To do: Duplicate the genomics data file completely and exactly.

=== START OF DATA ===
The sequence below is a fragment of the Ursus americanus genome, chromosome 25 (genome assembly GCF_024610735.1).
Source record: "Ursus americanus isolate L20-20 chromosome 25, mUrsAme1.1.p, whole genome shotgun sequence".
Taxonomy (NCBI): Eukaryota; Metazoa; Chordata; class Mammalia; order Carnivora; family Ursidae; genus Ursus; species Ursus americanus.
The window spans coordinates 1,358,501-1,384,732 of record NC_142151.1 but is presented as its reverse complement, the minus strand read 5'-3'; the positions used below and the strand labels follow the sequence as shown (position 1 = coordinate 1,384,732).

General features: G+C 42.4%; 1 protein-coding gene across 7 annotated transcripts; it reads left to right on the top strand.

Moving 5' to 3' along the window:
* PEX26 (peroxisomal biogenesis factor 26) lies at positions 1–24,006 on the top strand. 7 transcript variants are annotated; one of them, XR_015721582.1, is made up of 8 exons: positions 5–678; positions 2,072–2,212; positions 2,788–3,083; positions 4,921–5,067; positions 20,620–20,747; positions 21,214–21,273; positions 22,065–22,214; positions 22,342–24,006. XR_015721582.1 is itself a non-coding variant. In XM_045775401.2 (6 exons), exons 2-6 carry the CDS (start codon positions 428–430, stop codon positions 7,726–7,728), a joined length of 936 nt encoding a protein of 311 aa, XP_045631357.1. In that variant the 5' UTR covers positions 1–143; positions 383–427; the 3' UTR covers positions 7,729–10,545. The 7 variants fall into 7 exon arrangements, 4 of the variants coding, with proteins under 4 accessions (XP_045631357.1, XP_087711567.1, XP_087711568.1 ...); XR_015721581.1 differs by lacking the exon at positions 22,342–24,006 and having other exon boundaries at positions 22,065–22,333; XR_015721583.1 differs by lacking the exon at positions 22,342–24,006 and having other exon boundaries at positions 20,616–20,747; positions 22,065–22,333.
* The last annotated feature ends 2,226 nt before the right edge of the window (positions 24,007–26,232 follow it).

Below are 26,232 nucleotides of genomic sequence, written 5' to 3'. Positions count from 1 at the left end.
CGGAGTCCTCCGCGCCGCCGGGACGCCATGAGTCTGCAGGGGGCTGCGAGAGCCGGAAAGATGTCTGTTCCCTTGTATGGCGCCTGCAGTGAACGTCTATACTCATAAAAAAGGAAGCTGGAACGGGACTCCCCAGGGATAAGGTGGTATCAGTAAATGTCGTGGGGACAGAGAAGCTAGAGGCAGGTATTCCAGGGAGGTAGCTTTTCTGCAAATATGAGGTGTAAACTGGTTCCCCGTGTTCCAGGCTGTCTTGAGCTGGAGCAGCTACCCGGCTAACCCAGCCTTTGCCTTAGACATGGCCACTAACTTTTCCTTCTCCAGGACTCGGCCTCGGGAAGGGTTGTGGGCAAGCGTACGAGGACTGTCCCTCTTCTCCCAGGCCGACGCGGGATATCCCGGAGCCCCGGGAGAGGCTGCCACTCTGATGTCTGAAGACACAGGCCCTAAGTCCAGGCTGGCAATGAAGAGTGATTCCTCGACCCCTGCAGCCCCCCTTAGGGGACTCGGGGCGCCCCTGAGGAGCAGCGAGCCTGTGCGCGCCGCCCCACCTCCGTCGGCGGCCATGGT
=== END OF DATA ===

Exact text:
The sequence below is a fragment of the Ursus americanus genome, chromosome 25 (genome assembly GCF_024610735.1).
Source record: "Ursus americanus isolate L20-20 chromosome 25, mUrsAme1.1.p, whole genome shotgun sequence".
Taxonomy (NCBI): Eukaryota; Metazoa; Chordata; class Mammalia; order Carnivora; family Ursidae; genus Ursus; species Ursus americanus.
The window spans coordinates 1,358,501-1,384,732 of record NC_142151.1 but is presented as its reverse complement, the minus strand read 5'-3'; the positions used below and the strand labels follow the sequence as shown (position 1 = coordinate 1,384,732).

General features: G+C 42.4%; 1 protein-coding gene across 7 annotated transcripts; it reads left to right on the top strand.

Moving 5' to 3' along the window:
* PEX26 (peroxisomal biogenesis factor 26) lies at positions 1–24,006 on the top strand. 7 transcript variants are annotated; one of them, XR_015721582.1, is made up of 8 exons: positions 5–678; positions 2,072–2,212; positions 2,788–3,083; positions 4,921–5,067; positions 20,620–20,747; positions 21,214–21,273; positions 22,065–22,214; positions 22,342–24,006. XR_015721582.1 is itself a non-coding variant. In XM_045775401.2 (6 exons), exons 2-6 carry the CDS (start codon positions 428–430, stop codon positions 7,726–7,728), a joined length of 936 nt encoding a protein of 311 aa, XP_045631357.1. In that variant the 5' UTR covers positions 1–143; positions 383–427; the 3' UTR covers positions 7,729–10,545. The 7 variants fall into 7 exon arrangements, 4 of the variants coding, with proteins under 4 accessions (XP_045631357.1, XP_087711567.1, XP_087711568.1 ...); XR_015721581.1 differs by lacking the exon at positions 22,342–24,006 and having other exon boundaries at positions 22,065–22,333; XR_015721583.1 differs by lacking the exon at positions 22,342–24,006 and having other exon boundaries at positions 20,616–20,747; positions 22,065–22,333.
* The last annotated feature ends 2,226 nt before the right edge of the window (positions 24,007–26,232 follow it).

Below are 26,232 nucleotides of genomic sequence, written 5' to 3'. Positions count from 1 at the left end.
CGGAGTCCTCCGCGCCGCCGGGACGCCATGAGTCTGCAGGGGGCTGCGAGAGCCGGAAAGATGTCTGTTCCCTTGTATGGCGCCTGCAGTGAACGTCTATACTCATAAAAAAGGAAGCTGGAACGGGACTCCCCAGGGATAAGGTGGTATCAGTAAATGTCGTGGGGACAGAGAAGCTAGAGGCAGGTATTCCAGGGAGGTAGCTTTTCTGCAAATATGAGGTGTAAACTGGTTCCCCGTGTTCCAGGCTGTCTTGAGCTGGAGCAGCTACCCGGCTAACCCAGCCTTTGCCTTAGACATGGCCACTAACTTTTCCTTCTCCAGGACTCGGCCTCGGGAAGGGTTGTGGGCAAGCGTACGAGGACTGTCCCTCTTCTCCCAGGCCGACGCGGGATATCCCGGAGCCCCGGGAGAGGCTGCCACTCTGATGTCTGAAGACACAGGCCCTAAGTCCAGGCTGGCAATGAAGAGTGATTCCTCGACCCCTGCAGCCCCCCTTAGGGGACTCGGGGCGCCCCTGAGGAGCAGCGAGCCTGTGCGCGCCGCCCCACCTCCGTCGGCGGCCATGGT